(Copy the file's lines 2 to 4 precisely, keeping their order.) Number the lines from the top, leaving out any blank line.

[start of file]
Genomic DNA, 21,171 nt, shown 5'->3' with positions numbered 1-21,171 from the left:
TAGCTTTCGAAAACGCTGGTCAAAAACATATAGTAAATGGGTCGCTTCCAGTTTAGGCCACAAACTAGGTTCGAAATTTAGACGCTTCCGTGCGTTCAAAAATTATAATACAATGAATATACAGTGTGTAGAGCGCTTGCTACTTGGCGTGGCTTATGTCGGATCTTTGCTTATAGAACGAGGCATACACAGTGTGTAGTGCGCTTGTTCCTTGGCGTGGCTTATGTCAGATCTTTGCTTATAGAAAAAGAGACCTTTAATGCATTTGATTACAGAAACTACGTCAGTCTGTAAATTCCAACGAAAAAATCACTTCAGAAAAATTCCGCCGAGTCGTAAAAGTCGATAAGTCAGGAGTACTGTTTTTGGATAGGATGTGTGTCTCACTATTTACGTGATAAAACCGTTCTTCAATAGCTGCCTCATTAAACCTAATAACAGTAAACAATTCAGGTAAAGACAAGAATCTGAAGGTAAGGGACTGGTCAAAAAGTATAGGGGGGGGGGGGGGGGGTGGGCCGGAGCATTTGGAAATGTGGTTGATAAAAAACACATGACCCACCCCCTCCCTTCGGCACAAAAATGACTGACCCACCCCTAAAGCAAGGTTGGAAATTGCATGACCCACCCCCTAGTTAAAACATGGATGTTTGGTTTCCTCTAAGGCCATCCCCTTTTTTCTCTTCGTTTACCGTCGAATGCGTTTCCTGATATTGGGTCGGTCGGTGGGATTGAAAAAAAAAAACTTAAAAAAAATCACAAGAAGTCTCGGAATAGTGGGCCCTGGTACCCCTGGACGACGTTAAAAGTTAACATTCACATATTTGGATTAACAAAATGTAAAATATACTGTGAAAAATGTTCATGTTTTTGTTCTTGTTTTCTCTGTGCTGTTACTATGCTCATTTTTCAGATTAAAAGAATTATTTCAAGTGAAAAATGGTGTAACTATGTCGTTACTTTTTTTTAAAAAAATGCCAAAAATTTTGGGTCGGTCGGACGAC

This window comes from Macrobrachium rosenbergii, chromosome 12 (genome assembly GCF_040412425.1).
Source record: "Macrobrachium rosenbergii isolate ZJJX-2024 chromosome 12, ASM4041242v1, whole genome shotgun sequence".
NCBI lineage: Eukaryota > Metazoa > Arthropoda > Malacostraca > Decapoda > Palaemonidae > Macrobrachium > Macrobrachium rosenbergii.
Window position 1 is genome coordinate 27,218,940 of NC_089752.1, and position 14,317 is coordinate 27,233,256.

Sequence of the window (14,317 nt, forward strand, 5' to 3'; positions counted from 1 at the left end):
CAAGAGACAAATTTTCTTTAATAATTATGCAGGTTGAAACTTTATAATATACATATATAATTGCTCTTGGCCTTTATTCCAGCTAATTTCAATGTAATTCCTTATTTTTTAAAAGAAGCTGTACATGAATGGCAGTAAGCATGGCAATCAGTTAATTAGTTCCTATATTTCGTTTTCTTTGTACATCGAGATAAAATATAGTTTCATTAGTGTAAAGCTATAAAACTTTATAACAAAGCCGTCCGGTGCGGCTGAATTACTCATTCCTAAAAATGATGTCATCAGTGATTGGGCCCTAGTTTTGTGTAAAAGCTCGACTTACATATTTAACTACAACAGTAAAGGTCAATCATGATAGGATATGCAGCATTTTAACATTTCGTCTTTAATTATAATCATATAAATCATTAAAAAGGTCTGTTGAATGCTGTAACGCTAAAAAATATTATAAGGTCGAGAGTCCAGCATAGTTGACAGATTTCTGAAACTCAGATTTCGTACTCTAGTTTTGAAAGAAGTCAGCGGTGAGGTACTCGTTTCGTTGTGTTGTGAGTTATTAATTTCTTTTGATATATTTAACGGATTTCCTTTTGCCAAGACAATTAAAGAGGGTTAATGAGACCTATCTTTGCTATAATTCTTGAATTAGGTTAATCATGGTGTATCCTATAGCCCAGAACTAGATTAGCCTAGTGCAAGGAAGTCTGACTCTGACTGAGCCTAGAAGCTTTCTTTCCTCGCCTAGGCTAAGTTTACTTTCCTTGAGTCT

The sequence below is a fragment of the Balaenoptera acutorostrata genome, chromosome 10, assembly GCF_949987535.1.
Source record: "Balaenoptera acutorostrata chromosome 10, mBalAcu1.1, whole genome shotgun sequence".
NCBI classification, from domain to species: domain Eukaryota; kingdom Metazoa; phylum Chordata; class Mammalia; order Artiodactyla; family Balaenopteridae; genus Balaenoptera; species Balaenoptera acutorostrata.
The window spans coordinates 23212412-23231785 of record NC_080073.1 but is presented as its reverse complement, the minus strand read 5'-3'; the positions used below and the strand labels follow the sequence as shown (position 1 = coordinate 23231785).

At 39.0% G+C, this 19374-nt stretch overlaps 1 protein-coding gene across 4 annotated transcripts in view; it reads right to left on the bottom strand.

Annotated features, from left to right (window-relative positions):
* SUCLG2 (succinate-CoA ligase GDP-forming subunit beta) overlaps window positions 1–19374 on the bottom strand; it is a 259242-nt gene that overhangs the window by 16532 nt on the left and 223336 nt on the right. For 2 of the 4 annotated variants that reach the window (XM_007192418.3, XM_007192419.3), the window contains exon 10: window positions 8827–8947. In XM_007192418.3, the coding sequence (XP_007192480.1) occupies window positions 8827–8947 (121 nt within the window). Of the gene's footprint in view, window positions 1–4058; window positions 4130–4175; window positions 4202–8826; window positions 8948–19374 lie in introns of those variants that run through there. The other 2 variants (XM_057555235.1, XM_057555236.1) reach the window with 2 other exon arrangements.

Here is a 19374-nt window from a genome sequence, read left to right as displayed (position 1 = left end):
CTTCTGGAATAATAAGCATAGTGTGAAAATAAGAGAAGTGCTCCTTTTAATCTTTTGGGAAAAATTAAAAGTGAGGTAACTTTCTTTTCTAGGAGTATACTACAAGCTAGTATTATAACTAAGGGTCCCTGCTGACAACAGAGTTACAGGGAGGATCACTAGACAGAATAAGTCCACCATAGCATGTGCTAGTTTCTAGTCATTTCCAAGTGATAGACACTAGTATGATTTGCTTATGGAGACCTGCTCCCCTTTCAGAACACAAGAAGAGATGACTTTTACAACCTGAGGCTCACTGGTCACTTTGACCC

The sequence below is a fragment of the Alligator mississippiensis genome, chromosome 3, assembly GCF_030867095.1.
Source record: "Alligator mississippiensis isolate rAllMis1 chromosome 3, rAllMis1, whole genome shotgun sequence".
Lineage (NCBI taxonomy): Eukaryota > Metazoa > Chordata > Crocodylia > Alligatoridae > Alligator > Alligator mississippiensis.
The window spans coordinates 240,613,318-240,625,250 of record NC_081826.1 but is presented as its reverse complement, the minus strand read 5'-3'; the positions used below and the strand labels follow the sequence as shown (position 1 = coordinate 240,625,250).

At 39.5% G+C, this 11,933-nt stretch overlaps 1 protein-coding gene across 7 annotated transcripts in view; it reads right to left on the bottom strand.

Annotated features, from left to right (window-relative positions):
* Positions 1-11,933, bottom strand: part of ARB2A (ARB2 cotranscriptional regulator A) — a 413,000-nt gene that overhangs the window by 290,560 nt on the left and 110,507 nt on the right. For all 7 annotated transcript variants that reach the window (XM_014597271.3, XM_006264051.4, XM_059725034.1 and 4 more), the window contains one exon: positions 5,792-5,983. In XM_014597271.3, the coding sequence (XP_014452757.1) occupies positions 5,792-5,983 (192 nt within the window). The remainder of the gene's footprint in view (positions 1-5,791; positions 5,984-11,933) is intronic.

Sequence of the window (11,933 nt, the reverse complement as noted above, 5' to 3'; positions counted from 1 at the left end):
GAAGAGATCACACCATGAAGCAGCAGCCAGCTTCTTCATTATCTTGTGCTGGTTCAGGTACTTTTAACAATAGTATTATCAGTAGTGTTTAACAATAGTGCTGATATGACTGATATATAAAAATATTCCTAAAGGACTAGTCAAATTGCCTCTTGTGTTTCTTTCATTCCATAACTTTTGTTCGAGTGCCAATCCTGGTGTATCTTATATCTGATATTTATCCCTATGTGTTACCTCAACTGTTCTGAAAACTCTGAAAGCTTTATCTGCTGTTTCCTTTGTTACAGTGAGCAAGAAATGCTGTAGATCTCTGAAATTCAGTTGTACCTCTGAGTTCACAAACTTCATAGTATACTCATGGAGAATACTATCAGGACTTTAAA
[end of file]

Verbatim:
TAGCTTTCGAAAACGCTGGTCAAAAACATATAGTAAATGGGTCGCTTCCAGTTTAGGCCACAAACTAGGTTCGAAATTTAGACGCTTCCGTGCGTTCAAAAATTATAATACAATGAATATACAGTGTGTAGAGCGCTTGCTACTTGGCGTGGCTTATGTCGGATCTTTGCTTATAGAACGAGGCATACACAGTGTGTAGTGCGCTTGTTCCTTGGCGTGGCTTATGTCAGATCTTTGCTTATAGAAAAAGAGACCTTTAATGCATTTGATTACAGAAACTACGTCAGTCTGTAAATTCCAACGAAAAAATCACTTCAGAAAAATTCCGCCGAGTCGTAAAAGTCGATAAGTCAGGAGTACTGTTTTTGGATAGGATGTGTGTCTCACTATTTACGTGATAAAACCGTTCTTCAATAGCTGCCTCATTAAACCTAATAACAGTAAACAATTCAGGTAAAGACAAGAATCTGAAGGTAAGGGACTGGTCAAAAAGTATAGGGGGGGGGGGGGGGGGTGGGCCGGAGCATTTGGAAATGTGGTTGATAAAAAACACATGACCCACCCCCTCCCTTCGGCACAAAAATGACTGACCCACCCCTAAAGCAAGGTTGGAAATTGCATGACCCACCCCCTAGTTAAAACATGGATGTTTGGTTTCCTCTAAGGCCATCCCCTTTTTTCTCTTCGTTTACCGTCGAATGCGTTTCCTGATATTGGGTCGGTCGGTGGGATTGAAAAAAAAAAACTTAAAAAAAATCACAAGAAGTCTCGGAATAGTGGGCCCTGGTACCCCTGGACGACGTTAAAAGTTAACATTCACATATTTGGATTAACAAAATGTAAAATATACTGTGAAAAATGTTCATGTTTTTGTTCTTGTTTTCTCTGTGCTGTTACTATGCTCATTTTTCAGATTAAAAGAATTATTTCAAGTGAAAAATGGTGTAACTATGTCGTTACTTTTTTTTAAAAAAATGCCAAAAATTTTGGGTCGGTCGGACGAC

This window comes from Macrobrachium rosenbergii, chromosome 12 (genome assembly GCF_040412425.1).
Source record: "Macrobrachium rosenbergii isolate ZJJX-2024 chromosome 12, ASM4041242v1, whole genome shotgun sequence".